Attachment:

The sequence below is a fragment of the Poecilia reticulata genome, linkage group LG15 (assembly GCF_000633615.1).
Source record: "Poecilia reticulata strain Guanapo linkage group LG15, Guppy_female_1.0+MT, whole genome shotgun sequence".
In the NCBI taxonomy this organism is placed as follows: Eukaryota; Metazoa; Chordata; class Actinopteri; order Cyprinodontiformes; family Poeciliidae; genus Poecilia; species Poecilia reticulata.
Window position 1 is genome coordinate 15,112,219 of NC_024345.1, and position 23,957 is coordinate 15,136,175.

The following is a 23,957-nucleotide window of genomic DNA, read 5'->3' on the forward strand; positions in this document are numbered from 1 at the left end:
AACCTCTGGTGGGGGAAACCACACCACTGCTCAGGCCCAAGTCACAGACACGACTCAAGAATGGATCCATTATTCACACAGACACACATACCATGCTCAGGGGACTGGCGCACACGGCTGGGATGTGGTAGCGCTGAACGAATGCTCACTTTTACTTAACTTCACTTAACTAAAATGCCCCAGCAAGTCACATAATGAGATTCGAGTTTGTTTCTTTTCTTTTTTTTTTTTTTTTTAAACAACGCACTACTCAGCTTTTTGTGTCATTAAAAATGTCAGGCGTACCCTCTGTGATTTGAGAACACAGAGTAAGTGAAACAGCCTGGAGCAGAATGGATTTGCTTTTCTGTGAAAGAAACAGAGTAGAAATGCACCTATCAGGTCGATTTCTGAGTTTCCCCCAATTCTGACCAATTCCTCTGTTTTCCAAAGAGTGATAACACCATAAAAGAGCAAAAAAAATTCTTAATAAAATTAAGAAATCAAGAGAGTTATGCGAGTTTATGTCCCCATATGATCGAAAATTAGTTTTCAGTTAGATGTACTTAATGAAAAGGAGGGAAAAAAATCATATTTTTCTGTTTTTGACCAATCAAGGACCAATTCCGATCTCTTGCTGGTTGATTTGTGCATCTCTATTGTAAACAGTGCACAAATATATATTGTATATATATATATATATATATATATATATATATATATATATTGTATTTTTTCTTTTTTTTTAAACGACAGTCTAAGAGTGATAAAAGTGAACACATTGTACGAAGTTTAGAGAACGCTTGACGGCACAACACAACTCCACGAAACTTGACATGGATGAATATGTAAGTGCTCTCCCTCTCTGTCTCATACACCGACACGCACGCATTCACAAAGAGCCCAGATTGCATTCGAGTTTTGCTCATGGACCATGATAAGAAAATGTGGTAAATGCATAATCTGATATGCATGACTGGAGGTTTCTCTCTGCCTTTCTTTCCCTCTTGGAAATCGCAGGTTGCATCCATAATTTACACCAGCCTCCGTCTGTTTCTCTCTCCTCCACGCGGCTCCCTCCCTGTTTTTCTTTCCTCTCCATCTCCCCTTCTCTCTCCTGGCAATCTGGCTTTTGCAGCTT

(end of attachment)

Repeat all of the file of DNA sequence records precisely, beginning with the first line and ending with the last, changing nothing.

The sequence below is a fragment of the Poecilia reticulata genome, linkage group LG15 (assembly GCF_000633615.1).
Source record: "Poecilia reticulata strain Guanapo linkage group LG15, Guppy_female_1.0+MT, whole genome shotgun sequence".
In the NCBI taxonomy this organism is placed as follows: Eukaryota; Metazoa; Chordata; class Actinopteri; order Cyprinodontiformes; family Poeciliidae; genus Poecilia; species Poecilia reticulata.
Window position 1 is genome coordinate 15,112,219 of NC_024345.1, and position 23,957 is coordinate 15,136,175.

The following is a 23,957-nucleotide window of genomic DNA, read 5'->3' on the forward strand; positions in this document are numbered from 1 at the left end:
AACCTCTGGTGGGGGAAACCACACCACTGCTCAGGCCCAAGTCACAGACACGACTCAAGAATGGATCCATTATTCACACAGACACACATACCATGCTCAGGGGACTGGCGCACACGGCTGGGATGTGGTAGCGCTGAACGAATGCTCACTTTTACTTAACTTCACTTAACTAAAATGCCCCAGCAAGTCACATAATGAGATTCGAGTTTGTTTCTTTTCTTTTTTTTTTTTTTTTTAAACAACGCACTACTCAGCTTTTTGTGTCATTAAAAATGTCAGGCGTACCCTCTGTGATTTGAGAACACAGAGTAAGTGAAACAGCCTGGAGCAGAATGGATTTGCTTTTCTGTGAAAGAAACAGAGTAGAAATGCACCTATCAGGTCGATTTCTGAGTTTCCCCCAATTCTGACCAATTCCTCTGTTTTCCAAAGAGTGATAACACCATAAAAGAGCAAAAAAAATTCTTAATAAAATTAAGAAATCAAGAGAGTTATGCGAGTTTATGTCCCCATATGATCGAAAATTAGTTTTCAGTTAGATGTACTTAATGAAAAGGAGGGAAAAAAATCATATTTTTCTGTTTTTGACCAATCAAGGACCAATTCCGATCTCTTGCTGGTTGATTTGTGCATCTCTATTGTAAACAGTGCACAAATATATATTGTATATATATATATATATATATATATATATATATATATATATTGTATTTTTTCTTTTTTTTTAAACGACAGTCTAAGAGTGATAAAAGTGAACACATTGTACGAAGTTTAGAGAACGCTTGACGGCACAACACAACTCCACGAAACTTGACATGGATGAATATGTAAGTGCTCTCCCTCTCTGTCTCATACACCGACACGCACGCATTCACAAAGAGCCCAGATTGCATTCGAGTTTTGCTCATGGACCATGATAAGAAAATGTGGTAAATGCATAATCTGATATGCATGACTGGAGGTTTCTCTCTGCCTTTCTTTCCCTCTTGGAAATCGCAGGTTGCATCCATAATTTACACCAGCCTCCGTCTGTTTCTCTCTCCTCCACGCGGCTCCCTCCCTGTTTTTCTTTCCTCTCCATCTCCCCTTCTCTCTCCTGGCAATCTGGCTTTTGCAGCTT